A superbly told, if unsurprising, period drama
by Jason Blair
THE KINGS SPEECH: Directed by Tom Hooper. Written by David Seidler. Cinematography, Danny Cohen. Music, Alexandre Desplat. Starring Colin Firth, Geoffrey Rush, Helena Bonham Carter , Guy Pearce, Derek Jacobi and Michael Gambon. The Weinstein Company, 2010. R. 118 minutes.
Imagine on the one hand being a lifelong stutterer, a person who cant say "person” without tripping over his tongue, while at the same time being occupationally required to address people by the millions. Such was the dilemma of Albert, Duke of York, who abruptly ascended to the British throne in 1936 as King George VI. In the new film starring Colin Firth as Albert, this verbal tic is referred to colloquially as a stammer, but Firths performance is so effective at isolating the pain from the speech defect that it seems more like a seizure in his throat.
After a series of embarrassing early public addresses, Alberts wife Elizabeth (Helena Bonham Carter) approaches Lionel Logue (Geoffrey Rush) for help. Talk about a last resort: While Albert has already been subjected to treatments such as cigarettes and sucking on marbles, such quackery at least came shrouded in decorum. Lionel, by contrast, immediately refers to the Duke as "Bertie,” his private family nickname, and before long makes the treasonous suggestion that Bertie, not his elder brother David (Guy Pearce), is the more fit for the soon-to-be-available throne. Lionel is an impresario ã "my castle, my rules,” he says of his studio ã whose intent is to drive out the stammer by digging into Alberts underlying hurt, a course of treatment to which the monarch-in-waiting is overwhelmingly opposed.
So begins the thrust-and-parry action of the primary relationship in The Kings Speech, a snappy, pert and intelligent film that, while sometimes pat, tells a small story exceedingly well. The film is to be enjoyed both for the impossibility of its central relationship ã a pauper essentially becomes a confidant to a king ã as well as the top-notch performances evoking their incredible true story. Lionel, an eccentric and overlooked figure at home, BRING's his corrective powers to bear on the leader of the free world, who cant finish a sentence without appearing to choke. If theres little doubt that by the time of Alberts 1939 wartime address, hell be cured of his tongue-tying ways, theres still a great deal of fun in watching a film as organized and lavish as The Kings Speech.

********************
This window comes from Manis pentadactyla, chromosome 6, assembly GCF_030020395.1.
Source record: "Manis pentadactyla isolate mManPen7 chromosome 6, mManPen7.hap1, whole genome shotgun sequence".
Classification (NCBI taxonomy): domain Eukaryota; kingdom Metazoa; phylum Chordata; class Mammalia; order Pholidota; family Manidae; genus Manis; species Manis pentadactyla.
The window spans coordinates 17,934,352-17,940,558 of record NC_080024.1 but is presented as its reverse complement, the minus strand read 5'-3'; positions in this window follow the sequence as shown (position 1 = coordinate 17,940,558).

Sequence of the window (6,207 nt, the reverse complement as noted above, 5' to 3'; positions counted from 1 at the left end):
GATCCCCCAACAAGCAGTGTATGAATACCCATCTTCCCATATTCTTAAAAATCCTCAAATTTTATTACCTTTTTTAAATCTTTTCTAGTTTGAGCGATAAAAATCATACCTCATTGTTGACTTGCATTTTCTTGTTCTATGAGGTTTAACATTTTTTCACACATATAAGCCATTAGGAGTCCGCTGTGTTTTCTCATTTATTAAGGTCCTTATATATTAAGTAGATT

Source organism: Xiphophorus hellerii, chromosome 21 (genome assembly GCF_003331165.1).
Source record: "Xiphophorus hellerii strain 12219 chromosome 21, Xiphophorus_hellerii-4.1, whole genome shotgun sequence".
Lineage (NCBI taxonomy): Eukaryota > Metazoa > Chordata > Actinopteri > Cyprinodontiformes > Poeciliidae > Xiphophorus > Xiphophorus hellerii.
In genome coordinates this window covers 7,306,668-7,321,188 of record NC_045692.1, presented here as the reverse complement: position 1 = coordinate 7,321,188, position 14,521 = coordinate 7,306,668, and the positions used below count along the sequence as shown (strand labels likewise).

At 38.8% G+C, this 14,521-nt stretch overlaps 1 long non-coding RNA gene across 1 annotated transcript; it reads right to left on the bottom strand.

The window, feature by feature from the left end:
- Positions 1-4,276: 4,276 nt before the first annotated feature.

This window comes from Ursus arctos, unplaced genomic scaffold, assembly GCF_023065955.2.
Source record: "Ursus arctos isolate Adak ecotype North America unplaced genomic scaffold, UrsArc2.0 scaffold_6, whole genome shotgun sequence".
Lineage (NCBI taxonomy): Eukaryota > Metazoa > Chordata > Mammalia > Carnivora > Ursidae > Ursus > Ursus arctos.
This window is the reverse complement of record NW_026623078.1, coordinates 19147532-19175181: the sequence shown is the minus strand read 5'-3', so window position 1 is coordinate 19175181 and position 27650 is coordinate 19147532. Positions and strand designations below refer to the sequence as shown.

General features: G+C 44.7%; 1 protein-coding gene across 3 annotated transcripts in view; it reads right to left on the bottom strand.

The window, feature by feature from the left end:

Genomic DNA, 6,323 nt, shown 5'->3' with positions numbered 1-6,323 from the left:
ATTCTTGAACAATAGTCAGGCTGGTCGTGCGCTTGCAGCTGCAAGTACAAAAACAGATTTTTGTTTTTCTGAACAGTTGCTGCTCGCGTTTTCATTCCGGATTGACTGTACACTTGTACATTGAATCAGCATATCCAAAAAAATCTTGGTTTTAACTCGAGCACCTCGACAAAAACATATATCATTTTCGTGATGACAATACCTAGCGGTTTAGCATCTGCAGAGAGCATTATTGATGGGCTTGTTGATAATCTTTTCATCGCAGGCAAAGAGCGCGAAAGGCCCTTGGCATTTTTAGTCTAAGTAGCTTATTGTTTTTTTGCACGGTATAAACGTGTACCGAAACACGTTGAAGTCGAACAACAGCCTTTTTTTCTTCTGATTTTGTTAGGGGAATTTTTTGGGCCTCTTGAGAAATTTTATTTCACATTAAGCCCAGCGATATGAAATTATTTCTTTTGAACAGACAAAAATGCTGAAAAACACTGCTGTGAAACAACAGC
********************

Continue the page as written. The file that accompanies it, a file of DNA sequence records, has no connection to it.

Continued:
While Firth gives arguably the years best performance for the second consecutive year (last year in A Single Man), Rushs Lionel, while requiring less flourish than Firths Albert, is the emotional authority at work in The Kings Speech. Rushs voice has deepened into an almost perfect instrument, calling to mind Tommy Lee Jones, and like Jones, Rushs face is a craggy monument to the long-suffering underdog. The surprise treat of Kings Speech is the return of Helena Bonham Carter, who emerges from whatever acting gulag she removes to when not doing Harry Potter or Tim Burton films with a curt and spirited performance as Elizabeth. Carters career, once unpredictable, has lately followed the same downward trajectory of Burton, which might make sense, given that the two are now married.
The Kings Speech isnt revolutionary. It moves in very narrow arcs, delivering a cute and dependable (rather than devastating or surprising) entertainment that shouldnt be missed. Director Tom Hooper (the John Adams miniseries) elevates the historical drama genre, masterfully evoking the era of early radio (or, in the parlance of the times, the "wireless”) by focusing on the wariness and distrust with which the monarchy approached the microphone. To overcome this, Lionel urges the newly anointed king that when speaking publicly, "pauses add solemnity,” to which the king replies, "Im now the solemnest king who ever lived.”